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Uniforms of the United States Armed Forces

From Wikipedia, the free encyclopedia

A U.S. Armed Forces Joint Ceremony at the D.C. National Guard Armory in April 2008
A U.S. Armed Forces Joint Ceremony at the D.C. National Guard Armory in April 2008

Each branch of the United States Armed Forces has their own uniforms and regulations regarding them.

Combat uniforms overview

Service dress uniforms overview

Current camouflage patterns

List of current camouflage patterns and uniforms
Branch Camouflage pattern Image Notes In use since
Flag of the United States Army.svg

U.S. Army
Universal Camouflage Pattern, used for the Army Combat Uniform (ACU)

Units deployed in Afghanistan use MultiCam instead, known as OEFCP (Operation Enduring Freedom Camouflage Pattern). As of 2015, Scorpion W2 (designated OCP), a variant of Multicam, is now the main issued camouflage pattern for U.S. Army units.
ACU Universal Camouflage Pattern.jpg

Multicam pattern.jpg
On June 16, 2009, the United States House of Representatives passed a bill requiring the Army to buy new, different uniforms for the War in Afghanistan, with camouflage pattern that would better suit the Afghan environment.[2] From 2010 onward, U.S. Army units deployed in Afghanistan were issued uniforms with MultiCam pattern. In 2015, the U.S. Army announced it will fully adopt the Scorpion W2 camouflage pattern (which is very similar to MultiCam) as the main camouflage for its units. UCP will be completely phased out with U.S. Army units by 2019. Units such as the 75th Ranger Regiment who had already widely adapted MultiCam by then, will continue to use the pattern into the foreseeable future due to its similarity to Scorpion W2. UCP: 2005
MultiCam: 2010
Scorpion W2: 2015
Flag of the United States Marine Corps.svg

U.S. Marine Corps
MARPAT pattern, used for the Marine Corps Combat Utility Uniform (MCCUU) in two variants, woodland and desert.
MARPAT woodland pattern.jpg
MARPAT desert pattern.jpg
The USMC's MARPAT pattern was the first digitalized (pixelated) pattern in the U.S. military, unveiled in mid-2001.[3][4][5] It was first available in January 2002 and was mandatory by late 2004.[6][7] 2002
Flag of the United States Navy.svg

U.S. Navy
Navy Working Uniform (NWU)
NWU Type I camouflage pattern swatch.jpg

NWU Type III camouflage pattern swatch, AOR 2.jpg
There are three variants of the camouflage. Type I standard blue-grey intended to be the standard shipboard and ashore working uniform for all Navy personnel but subsequently disapproved for shipboard wear due to lack of flame resistance (unveiled in October 2004, in 2016 it was announced the uniform would be withdrawn from service on 1 October 2019); Type II desert variant authorized only for Naval Special Warfare units in desert environments; Type III woodland variant, initially authorized only for specific land based units but subsequently announced as the standard ashore working uniform for all navy sailors from October 2019 onward. Type II and III are similar in hue to MARPAT, with the former lacking the brown hues of MARPAT. 2009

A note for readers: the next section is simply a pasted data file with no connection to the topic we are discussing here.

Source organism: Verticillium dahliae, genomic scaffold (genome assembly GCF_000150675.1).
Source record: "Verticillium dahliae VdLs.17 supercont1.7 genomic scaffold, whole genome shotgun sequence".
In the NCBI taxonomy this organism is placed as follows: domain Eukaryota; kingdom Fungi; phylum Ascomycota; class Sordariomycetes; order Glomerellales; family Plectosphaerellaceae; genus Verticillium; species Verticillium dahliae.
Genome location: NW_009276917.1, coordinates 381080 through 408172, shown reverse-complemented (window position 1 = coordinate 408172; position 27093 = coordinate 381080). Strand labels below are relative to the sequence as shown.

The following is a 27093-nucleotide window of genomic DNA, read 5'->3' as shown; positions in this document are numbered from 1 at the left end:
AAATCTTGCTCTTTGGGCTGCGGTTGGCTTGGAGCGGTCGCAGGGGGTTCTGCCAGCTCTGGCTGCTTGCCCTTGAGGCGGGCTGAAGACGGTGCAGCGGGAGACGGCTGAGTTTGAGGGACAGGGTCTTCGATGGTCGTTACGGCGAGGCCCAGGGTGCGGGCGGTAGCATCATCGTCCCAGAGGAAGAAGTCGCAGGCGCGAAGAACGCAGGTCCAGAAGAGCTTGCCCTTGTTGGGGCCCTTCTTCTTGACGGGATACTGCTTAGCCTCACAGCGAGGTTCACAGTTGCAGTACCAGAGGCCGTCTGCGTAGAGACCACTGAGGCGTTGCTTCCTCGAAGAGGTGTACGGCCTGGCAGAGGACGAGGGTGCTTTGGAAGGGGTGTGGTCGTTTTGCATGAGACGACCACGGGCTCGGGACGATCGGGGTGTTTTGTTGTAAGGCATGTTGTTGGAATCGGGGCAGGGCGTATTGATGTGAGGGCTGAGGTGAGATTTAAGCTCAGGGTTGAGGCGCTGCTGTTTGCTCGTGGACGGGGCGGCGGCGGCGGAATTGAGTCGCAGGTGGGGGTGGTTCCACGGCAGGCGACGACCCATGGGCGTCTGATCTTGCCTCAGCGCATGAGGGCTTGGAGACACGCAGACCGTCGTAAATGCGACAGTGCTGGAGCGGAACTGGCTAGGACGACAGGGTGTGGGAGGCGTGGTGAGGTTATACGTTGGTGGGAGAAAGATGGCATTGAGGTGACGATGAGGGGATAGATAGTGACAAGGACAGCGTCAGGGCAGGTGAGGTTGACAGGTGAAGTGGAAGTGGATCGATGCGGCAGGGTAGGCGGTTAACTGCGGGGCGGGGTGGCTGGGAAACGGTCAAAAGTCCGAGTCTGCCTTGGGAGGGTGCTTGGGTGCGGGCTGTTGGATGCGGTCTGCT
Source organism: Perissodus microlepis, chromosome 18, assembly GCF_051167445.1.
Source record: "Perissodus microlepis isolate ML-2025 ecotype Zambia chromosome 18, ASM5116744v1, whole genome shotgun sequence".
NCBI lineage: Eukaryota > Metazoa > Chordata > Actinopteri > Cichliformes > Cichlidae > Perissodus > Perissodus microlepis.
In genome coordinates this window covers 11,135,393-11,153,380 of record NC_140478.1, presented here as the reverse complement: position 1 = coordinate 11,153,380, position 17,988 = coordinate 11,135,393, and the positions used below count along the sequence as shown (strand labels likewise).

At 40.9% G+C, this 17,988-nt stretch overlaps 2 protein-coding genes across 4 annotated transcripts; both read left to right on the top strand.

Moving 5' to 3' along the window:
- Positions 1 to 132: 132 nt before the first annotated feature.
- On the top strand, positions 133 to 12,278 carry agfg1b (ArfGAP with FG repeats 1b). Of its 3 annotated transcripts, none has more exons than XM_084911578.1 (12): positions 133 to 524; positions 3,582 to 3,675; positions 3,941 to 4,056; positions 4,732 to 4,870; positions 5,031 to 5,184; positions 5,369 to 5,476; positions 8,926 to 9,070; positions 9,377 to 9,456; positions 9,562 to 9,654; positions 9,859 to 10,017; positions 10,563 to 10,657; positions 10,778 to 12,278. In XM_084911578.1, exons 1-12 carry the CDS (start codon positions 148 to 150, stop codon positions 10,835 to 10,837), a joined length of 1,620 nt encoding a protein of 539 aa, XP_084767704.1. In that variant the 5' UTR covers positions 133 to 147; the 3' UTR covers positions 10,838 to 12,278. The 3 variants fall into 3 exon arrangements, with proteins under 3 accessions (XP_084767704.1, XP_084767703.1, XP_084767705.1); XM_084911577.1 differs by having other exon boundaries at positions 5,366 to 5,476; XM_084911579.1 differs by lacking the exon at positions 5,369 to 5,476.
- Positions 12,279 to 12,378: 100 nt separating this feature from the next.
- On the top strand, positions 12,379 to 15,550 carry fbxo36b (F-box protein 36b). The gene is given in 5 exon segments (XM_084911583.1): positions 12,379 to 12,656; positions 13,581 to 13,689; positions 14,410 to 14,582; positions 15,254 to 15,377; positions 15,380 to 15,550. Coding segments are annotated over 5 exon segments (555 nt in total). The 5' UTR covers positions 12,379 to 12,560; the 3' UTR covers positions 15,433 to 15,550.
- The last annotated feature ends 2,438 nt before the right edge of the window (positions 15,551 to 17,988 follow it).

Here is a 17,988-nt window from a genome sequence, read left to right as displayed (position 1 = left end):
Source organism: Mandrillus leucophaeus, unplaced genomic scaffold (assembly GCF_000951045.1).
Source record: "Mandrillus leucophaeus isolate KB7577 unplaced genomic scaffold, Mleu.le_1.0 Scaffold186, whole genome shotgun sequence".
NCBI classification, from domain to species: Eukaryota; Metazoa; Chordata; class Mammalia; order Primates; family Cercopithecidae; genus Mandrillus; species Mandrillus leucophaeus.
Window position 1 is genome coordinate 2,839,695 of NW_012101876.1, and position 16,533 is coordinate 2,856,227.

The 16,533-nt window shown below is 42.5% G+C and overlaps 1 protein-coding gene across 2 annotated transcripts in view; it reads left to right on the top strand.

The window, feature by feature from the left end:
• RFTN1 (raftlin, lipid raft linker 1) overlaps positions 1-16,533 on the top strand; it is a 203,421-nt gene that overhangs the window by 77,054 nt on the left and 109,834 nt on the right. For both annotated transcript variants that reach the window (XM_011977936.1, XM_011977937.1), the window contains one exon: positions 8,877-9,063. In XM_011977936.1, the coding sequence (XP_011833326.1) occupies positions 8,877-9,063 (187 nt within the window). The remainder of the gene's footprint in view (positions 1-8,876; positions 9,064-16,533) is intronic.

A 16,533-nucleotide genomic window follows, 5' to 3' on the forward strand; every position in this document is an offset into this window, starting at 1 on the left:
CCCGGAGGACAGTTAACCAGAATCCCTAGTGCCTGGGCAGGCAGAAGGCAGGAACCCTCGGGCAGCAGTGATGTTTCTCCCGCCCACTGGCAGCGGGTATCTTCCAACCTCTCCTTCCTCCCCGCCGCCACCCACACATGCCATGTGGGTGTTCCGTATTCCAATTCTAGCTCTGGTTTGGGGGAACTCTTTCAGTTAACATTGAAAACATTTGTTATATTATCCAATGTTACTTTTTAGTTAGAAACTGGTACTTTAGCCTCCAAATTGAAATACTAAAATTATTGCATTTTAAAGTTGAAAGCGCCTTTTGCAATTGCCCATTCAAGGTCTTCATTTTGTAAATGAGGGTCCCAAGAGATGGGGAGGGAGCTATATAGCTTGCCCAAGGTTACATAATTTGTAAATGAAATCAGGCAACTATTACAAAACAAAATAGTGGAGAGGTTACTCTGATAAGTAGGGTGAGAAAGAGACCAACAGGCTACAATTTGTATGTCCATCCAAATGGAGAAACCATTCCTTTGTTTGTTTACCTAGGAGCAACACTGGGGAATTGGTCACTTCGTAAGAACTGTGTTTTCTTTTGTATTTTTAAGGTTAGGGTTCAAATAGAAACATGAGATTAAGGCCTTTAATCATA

Flag of the United States Air Force.svg

U.S. Air Force
Digitalized tigerstripe, used for the Airman Battle Uniform (ABU).

Air Force ground-based units, security units, and special operations units, that are deployed in Afghanistan, use MultiCam instead, known as OCP pattern.
ABU camouflage.jpg

Multicam pattern.jpg
Fielding of MultiCam began in September 2010. 2007

See also


  1. ^
  2. ^ Maze, Rick (June 15, 2009). "Troops in Afghanistan would get new uniforms". Army Times. Gannett Government Media. Retrieved November 26, 2013. Congress is about to order new combat uniforms for troops in Afghanistan after hearing complaints that camouflage that was fine in Iraq doesn't work so well in a mountainous and often muddy environment.
  3. ^ Jontz, Sandra (February 24, 2001). "Marines' followed Canadians' example in use of digitally-designed 'cammies'". Stars and Stripes. Archived from the original on June 6, 2002. Retrieved June 6, 2002.
  4. ^ Starr, Barbara (June 20, 2001). "From Cammies to Pixies?: Marines Dump Old Wrinkled Duds for Permanent Press and Pixel Patterns". ABC News. Archived from the original on June 25, 2001. Retrieved June 25, 2001.
  5. ^ Oliva, Mark; Childs, Jan Wesner (July 3, 2001). "Officials went to the source to ensure new Marine uniform pleased troops". Stars and Stripes. Archived from the original on July 25, 2001. Retrieved July 25, 2001.
  6. ^ United States Marine Corps. "U.S. Marines Combat Utility Uniforms 2003" (PDF). United States Department of the Navy. United States Department of Defense. Archived from the original (PDF) on April 9, 2008. Retrieved April 9, 2008. The woodland pattern combat utility uniform was first made available to selected commands on 17 January 2002.
  7. ^ "New uniform debuts today". Around the Fleet. Marine Corps Base Quantico, Virginia. January 17, 2002. Archived from the original on September 19, 2013. Retrieved September 19, 2013.
This page was last edited on 14 January 2019, at 17:11
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